The pharmacokinetics of both drugs are very different. Caddy and colleagues4 observed that phenelzine has a half-life of 2 hours. Weber-Grandke and colleagues5 observed that tranylcypromine exists as both a + enantiomer, with a half-life of 0.75 hours, and a − enantiomer, with a half-life of 1.5 hours. Nevertheless, since activity occurs through irreversible inhibition of MAO, the pharmacokinetics of the concentration of these drugs appears to have little relationship to effect. MAO inhibition will persist long after the drug has been eliminated from the body.

Shortly after the introduction of MAOIs into clinical practice in the early 1960s, the very serious adverse effect of hypertensive crisis was observed. The hypertensive crisis was initially described as a “cheese effect.”6 It is now known that this effect is caused by and proportional to the amount of tyramine ingested. Tyramine is a potent releaser of NE. When MAO activity is normal, the NE released by oral tyramine can be metabolized,including metabolism by MAO-A in the gut wall. However, when MAO is inhibited, the amount of NE released can elevate blood pressure. The average person can ingest about 400 mg of tyramine before excessive stimulation of adrenergic receptors occurs and blood pressure rises.7

Because MAOIs inhibit MAO-A and MAO-B, if an MAOI such as tranylcypromine or phenelzine is administered before tyramine ingestion, tyramine sensitivity is dramatically increased. Ingesting foods high in tyramine can cause a pressor response in a patient with MAO-A and MAO-B inhibition, which is an increase in systolic blood pressure of 30 mm Hg or more. Tyramine that escapes into the systemic circulation is delivered to noradrenergic sympathetic neurons, where it causes the release of NE. Since MAO-A is inhibited, NE release results in a rise in blood pressure. In patients who have received either tranylcypromine or phenelzine, the amount of tyramine that can safely be ingested is likely less than 8 mg.7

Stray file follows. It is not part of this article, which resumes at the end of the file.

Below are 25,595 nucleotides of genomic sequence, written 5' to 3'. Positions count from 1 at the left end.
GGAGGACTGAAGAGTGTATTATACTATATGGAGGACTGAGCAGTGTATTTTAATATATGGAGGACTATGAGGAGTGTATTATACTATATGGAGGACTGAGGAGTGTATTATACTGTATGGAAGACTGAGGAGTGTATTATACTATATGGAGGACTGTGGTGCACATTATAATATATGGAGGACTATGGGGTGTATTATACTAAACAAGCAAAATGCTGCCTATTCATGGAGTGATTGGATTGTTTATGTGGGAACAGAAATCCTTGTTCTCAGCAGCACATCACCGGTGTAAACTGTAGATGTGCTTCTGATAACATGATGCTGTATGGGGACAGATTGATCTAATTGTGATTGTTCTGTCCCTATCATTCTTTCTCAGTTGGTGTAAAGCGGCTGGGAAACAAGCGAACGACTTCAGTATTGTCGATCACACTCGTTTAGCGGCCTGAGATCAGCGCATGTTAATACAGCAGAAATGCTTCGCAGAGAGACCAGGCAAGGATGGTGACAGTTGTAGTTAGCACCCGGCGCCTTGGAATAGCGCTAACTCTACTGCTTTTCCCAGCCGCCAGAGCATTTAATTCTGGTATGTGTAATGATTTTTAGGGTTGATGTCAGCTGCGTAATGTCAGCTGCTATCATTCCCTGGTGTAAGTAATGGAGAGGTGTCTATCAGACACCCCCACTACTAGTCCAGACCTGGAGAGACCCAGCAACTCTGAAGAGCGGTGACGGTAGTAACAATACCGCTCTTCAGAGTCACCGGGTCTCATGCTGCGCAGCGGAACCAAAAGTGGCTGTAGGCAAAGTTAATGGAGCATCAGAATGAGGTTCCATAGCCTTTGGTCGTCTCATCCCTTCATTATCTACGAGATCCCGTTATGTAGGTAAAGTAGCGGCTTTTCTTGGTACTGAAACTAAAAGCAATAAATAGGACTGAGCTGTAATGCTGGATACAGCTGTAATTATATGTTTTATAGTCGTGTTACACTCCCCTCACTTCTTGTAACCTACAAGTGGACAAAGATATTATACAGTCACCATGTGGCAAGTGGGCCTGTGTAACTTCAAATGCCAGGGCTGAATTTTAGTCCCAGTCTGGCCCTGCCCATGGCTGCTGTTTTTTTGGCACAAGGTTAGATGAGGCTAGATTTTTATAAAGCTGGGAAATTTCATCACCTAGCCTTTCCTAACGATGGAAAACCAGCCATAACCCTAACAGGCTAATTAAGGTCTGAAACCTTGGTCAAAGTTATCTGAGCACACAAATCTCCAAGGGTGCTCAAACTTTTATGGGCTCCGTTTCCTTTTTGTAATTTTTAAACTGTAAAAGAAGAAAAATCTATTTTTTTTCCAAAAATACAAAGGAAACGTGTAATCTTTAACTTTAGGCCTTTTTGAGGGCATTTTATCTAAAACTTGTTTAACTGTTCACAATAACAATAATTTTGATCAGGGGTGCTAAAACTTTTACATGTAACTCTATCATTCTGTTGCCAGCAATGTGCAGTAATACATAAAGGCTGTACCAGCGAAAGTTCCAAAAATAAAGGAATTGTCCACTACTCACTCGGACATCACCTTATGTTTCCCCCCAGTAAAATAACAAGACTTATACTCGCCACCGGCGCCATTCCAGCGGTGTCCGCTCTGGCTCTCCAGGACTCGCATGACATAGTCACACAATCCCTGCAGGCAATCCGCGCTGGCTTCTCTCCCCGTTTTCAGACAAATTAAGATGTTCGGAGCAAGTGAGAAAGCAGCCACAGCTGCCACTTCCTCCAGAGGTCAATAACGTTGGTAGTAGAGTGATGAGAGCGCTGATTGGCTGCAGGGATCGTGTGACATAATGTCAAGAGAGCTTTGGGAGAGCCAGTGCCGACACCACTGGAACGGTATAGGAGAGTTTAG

The tyramine-cheese reaction, hypertensive crises, and MAOI diets

The amino acid tyrosine (from the Greek word for cheese, tyros) was isolated from cheese as early as 1846. By 1911, it was known that tyramine (derived from tyrosine) had the potential to increase blood pressure. However, it was a series of case reports in the 1960s that described hypertensive crises associated with MAOIs that brought the MAOI-cheese relationship to the forefront and contributed to the rapid decline in MAOI use at a time of increasing medicolegal sensitivity.6,8

This also led to the development of detailed dietary restrictions that were not always evidence-based. An international survey conducted in the early 1980s found that as many as 70 restricted food items had appeared on various MAOI diets.9 Shulman and colleagues10 went on to conduct a series of systematic and carefully conducted tyramine analyses that in conjunction with a literature review of case reports led to a dramatically simpler MAOI diet (Table). This diet attempts to find a balance between patient safety and compliance-only a few food items are restricted, such as aged cheeses and meats, draft beer, concentrated yeast extract (marmite), sauerkraut, and soy sauces.

Current practice

The use of MAOIs has declined since the 1960s. Health care data from 1997 through 2007 were used in a population-based observational cohort study to determine prescribing trends and safety profiles of MAOIs in older adults.11 Only 348 new continuous users of irreversible MAOIs were identified over the 10-year period. The yearly incidence rate of MAOI prescriptions (new users for whom no MAOIs had been prescribed in the previous year) decreased from 3.1 per 100,000 in 1997 to 1.4 per 100,000 in 2006, while prevalence (among individuals in Ontario for whom MAOIs were prescribed) decreased from 400 in 1997 to 216 in 2006. During 2002, antidepressants as a whole were being prescribed at an increasing rate (10,900 per 100,000 of older adults). In stark contrast, during the same year, prescriptions for MAOIs were down to 21.3 per 100,000. In other words, only 1 of 500 prescriptions for antidepressants for older adults was for an MAOI. As expected, MAOIs were being used primarily for those older adults who had a high rate of prior use of other antidepressants and ECT.